It seems the world – especially the culinary world – has caught on to the delights of Portuguese cuisine over the last few years, but there is nothing new about the homespun dishes that have fueled the little Iberian country that could for centuries. And one of the best regions to indulge your inner foodie on a culinary adventure is the Alentejo, where hearty, countryside cuisine may not be the country’s lightest, but surely produces some of Portugal’s most memorable meals. Here are 10 dishes and drinks not to miss in the Alentejo.
The Portuguese know how to dish up the pork, serving it throughout the country in umpteenth delicious ways, but none might have a better handle on the ham than the Alentejans. Porco Preto (Black Pork) comes from the Iberian pig, a breed native to the peninsula, and revered throughout, whose distinct taste is often influenced by their cork tree acorn diet. You’ll see it as charcuterie, salami, and in a stew with clams known as Carne de Porco à Alentejana (see below), but my favorite method is the incredibleness on the table at Taberna Típica Quarta Feira in Évora. Their all-you-can-eat feast of slow-cooked black pork is served as tender as the night and counts for a meal you’ll never shake from your taste buds.
Most cultures have had a historical use for day-old bread and the Portuguese are no exception. This soppy dish served throughout the country but especially in the Alentejo, consists of mushed rustic bread with coriander, garlic, olive oil, vinegar, water, white pepper, salt, and poached eggs. Often called bread soup, we like to think of it as having a more porridge-like consistency than soup. In other parts of Portugal, it can take on a seafood twist, with shrimp or salted cod added. Doused with a bit of peri-peri (traditional hot sauce), it’s a dream.
ENSOPADO DE BORREGO
Simmered to tenderness levels that will turn your taste buds on end, this traditional Alentejan braised lamb stew epitomizes home cooking in the region for many. The ingredients that make up this hearty wonder run long and deep – cider vinegar, bay leaves, pepper, parsley, cloves onions, garlic, coriander – all of which combine into a soupy pool best sopped up with rustic pão Alentejano (local bread). Think cold winter nights, a glass of Alentejan red, and a crackling fire.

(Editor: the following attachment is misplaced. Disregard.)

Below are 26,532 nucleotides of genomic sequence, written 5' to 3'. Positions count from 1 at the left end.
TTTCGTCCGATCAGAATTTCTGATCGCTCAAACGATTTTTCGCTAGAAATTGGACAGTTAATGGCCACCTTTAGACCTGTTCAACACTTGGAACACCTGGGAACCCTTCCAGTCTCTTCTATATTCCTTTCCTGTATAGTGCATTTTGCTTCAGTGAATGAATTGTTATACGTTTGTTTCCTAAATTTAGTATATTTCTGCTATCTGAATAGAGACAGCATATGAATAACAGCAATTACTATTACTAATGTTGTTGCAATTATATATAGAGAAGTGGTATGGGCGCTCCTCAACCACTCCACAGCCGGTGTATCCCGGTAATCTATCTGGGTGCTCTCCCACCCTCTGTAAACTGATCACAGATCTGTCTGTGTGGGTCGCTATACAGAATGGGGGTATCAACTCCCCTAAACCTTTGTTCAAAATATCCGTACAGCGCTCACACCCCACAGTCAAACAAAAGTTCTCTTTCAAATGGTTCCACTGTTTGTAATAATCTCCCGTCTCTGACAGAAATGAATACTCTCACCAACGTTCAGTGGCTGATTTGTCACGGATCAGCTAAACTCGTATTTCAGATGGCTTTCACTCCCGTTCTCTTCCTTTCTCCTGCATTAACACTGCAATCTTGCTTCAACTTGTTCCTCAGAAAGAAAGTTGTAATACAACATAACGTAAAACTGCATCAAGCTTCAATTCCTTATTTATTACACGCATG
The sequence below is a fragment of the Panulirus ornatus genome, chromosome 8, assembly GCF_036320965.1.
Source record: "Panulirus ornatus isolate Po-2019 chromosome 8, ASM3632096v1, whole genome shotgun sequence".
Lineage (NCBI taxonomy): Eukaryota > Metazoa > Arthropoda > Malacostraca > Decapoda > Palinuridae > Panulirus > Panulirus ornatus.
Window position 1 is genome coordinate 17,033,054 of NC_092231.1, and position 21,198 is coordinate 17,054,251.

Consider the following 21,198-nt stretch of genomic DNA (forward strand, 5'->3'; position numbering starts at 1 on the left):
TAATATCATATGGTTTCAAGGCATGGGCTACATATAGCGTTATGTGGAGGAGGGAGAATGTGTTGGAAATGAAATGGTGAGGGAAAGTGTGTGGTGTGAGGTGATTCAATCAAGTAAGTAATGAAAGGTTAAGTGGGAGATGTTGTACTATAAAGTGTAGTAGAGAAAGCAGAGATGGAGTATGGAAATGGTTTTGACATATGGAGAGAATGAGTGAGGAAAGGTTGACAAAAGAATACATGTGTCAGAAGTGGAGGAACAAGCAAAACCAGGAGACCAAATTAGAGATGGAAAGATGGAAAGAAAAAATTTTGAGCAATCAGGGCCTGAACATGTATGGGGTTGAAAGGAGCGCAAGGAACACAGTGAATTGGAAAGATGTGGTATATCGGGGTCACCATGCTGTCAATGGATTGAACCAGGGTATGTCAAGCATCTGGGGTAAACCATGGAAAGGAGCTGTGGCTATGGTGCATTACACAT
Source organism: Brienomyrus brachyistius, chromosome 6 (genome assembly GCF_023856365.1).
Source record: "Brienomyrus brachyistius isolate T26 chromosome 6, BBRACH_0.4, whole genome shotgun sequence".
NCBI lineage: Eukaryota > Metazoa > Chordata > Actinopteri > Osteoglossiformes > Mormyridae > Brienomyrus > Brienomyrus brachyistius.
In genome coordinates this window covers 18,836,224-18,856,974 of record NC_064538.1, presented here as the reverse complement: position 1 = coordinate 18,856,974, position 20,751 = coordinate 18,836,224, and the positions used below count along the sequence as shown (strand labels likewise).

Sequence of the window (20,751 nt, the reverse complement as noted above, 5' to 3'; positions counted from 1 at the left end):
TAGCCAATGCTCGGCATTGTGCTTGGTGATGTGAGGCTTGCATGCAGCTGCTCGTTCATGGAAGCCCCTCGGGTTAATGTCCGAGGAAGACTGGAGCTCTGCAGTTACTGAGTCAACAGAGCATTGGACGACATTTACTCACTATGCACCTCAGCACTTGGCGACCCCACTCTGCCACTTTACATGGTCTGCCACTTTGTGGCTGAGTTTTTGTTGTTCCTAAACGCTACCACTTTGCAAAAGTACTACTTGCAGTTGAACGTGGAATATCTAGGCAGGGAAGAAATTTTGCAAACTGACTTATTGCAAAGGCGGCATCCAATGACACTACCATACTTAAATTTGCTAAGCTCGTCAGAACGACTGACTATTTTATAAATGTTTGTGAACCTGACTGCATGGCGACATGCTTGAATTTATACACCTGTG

A typical conventual sweet (desserts traditionally made by nuns in convents). Its origins are said to be Indian or Brazilian depending with whom you speak, but was indisputably perfected in the Alentejo around the town of Elvas. If you like eggs, sugar, and cinnamon, you’re in luck. Baked in the oven and sold in the same dish it is prepared in, the high-heat causes the upper layer of egg whites to crack, giving the traditional sweet its notable appearance. It’s often served along said local plums. It’s merely one sweet delight of many, but one not to miss.
QUEIJO DE SERPA
Every region of Portugal has its cheeses and it will take you ages to work your way through them all. In the Alentejo, start with this raw sheep’s milk cheese from the Serpa district. Matured for 30 days, it’s often brushed with olive oil and paprika during the aging process. It ranges from creamy (amanteigado) to hard (Duro) and can be spread as a paste or cut and served with local bread. This award-winning cheese of lower Alentejo has been showered with accolades, including a distinction from the Slow Food movement as one of the most extraordinary products in the world.